, and the volunteers went down Howard street to Camden Station. Not finding a train there, they continued on tt, along Pratt to Howard street, and thence to Camden Station. Along this route was the scene of the riot. ril. Six cars, drawn rapidly by horses, reached Camden Station, the first carload being received with jeers anes and hoots and yells of defiance. March to Camden Station. There were now at President Street Station resident street and began their famous march to Camden Station. As they marched up President street the commof the city, Mr. George M. Gill, rode rapidly to Camden Station in a carriage. It was thought that the disturb the soldiers, under police protection, reached Camden Station without further damage. In the battle four sol. The embarkation of the troops in the cars in Camden Station was attended by an angry demonstration, and onlrce under his command. When the troops reached Camden Station 130 were missing. Robert W. Davis killed.
Cedar Mountain (Virginia, United States) (search for this): chapter 1.5
d the term combative by calculation, meaning by that the conviction of General Lee that the Confederate armies could not afford to conduct a purely defensive warfare—if in strategy, not in tactics. His greatest successes were won by aggressive operations. So McClellan's grand army was pushed back upon its gunboats, the siege of Richmond raised, and an hundred thousand of the best troops of the Union paralyzed and neutralized, while the army of Northern Virginia first staggered Banks at Cedar Mountain and then drove Pope's legions in pell mell disorder back into the entrenchments around Washington. 'Twas so, as has been said, that he compassed that victory at Chancellorsville, which is still the study and wonder of the military schools of the world. 'Twas so that he freed the Valley of Virginia from invasion, sent Hooker back into Pennsylvania to defend his own; and 'twas so that the ark of Southern independence might have floated on the high tide of Gettysburg, but for contingencie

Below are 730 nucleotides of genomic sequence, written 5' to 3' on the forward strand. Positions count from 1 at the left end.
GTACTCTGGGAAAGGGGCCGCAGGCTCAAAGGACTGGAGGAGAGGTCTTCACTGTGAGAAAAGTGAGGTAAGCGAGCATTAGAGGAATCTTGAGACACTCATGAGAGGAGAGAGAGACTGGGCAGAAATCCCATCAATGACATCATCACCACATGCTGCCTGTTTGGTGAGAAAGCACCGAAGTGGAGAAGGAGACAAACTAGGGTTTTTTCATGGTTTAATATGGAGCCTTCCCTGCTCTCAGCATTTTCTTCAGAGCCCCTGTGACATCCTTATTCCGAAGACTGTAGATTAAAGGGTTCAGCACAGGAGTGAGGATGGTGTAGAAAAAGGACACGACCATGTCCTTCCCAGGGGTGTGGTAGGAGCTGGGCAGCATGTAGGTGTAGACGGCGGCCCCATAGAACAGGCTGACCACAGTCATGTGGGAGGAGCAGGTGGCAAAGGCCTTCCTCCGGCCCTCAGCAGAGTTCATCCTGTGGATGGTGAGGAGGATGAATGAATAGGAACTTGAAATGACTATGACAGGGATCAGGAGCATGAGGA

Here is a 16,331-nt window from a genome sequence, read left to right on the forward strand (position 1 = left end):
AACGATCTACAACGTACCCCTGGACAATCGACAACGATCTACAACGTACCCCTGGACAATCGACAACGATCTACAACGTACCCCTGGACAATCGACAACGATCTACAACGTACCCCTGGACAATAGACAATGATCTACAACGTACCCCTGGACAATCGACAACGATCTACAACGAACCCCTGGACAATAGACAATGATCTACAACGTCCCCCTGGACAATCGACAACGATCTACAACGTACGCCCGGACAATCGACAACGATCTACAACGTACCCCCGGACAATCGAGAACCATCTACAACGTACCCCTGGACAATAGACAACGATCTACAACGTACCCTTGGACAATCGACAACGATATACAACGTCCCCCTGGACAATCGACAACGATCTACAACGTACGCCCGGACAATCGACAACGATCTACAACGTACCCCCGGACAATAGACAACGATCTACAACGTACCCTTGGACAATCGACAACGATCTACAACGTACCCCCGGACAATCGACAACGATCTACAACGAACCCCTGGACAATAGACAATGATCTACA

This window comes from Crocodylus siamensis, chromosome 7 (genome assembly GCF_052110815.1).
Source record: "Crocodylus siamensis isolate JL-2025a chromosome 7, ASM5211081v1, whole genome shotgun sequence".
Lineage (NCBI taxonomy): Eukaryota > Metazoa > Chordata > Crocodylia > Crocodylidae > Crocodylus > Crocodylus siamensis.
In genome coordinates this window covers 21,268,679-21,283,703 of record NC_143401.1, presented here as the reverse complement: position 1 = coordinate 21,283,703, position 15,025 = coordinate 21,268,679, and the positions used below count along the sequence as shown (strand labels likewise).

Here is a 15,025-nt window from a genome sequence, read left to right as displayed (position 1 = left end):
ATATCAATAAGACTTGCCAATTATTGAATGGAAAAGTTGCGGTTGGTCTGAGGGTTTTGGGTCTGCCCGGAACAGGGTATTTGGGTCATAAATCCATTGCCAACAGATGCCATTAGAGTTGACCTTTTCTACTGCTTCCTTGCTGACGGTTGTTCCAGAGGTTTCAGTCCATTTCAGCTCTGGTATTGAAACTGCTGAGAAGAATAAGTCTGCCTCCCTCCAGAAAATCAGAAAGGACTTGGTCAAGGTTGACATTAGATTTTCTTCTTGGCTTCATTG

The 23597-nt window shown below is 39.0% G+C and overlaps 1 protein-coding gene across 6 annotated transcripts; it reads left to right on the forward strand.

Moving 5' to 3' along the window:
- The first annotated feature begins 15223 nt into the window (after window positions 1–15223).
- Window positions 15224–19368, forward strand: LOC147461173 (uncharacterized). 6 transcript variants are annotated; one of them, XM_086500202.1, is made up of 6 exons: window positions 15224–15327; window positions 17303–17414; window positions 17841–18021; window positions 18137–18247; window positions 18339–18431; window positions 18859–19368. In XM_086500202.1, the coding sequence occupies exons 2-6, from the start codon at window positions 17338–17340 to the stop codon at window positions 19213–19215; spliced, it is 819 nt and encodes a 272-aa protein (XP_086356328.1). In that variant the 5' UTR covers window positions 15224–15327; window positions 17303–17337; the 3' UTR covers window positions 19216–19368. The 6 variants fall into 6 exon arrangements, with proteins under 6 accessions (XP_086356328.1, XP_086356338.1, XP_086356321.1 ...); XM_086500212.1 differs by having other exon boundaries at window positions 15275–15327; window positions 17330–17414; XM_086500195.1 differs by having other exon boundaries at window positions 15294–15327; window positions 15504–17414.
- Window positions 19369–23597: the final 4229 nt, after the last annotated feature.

Calvert (Maryland, United States) (search for this): chapter 1.5
hed the city that troops would arrive during the afternoon by the Northern Central road, a meeting of Southern Rights men, of which Albert Ritchie and G. Harlan Williams, were secretaries, was held at the Taylor building, on Fayette street, near Calvert, and while it was not determed to offer resistance to the passage of the troops through the city, yet a resolution offered by Mr. Ross Winans was of a bold and somewhat threatening character. Arrival of recruits. A battery of artillery aad witnessed those events. The streets were thronged with armed men marching to and fro and with citizens wildly excited. The town seemed to be a part of the Confederacy. A large Confederate flag floated from a building on Fayette street near Calvert. The Minute Men, a Union club, hauled down the United States flag from their headquarters on Baltimore street and raised the flag of Maryland amidst the cheers of a crowd which witnessed it. The Confederate flag was everywhere. It seemed as if
Baltimore, Md. (Maryland, United States) (search for this): chapter 1.5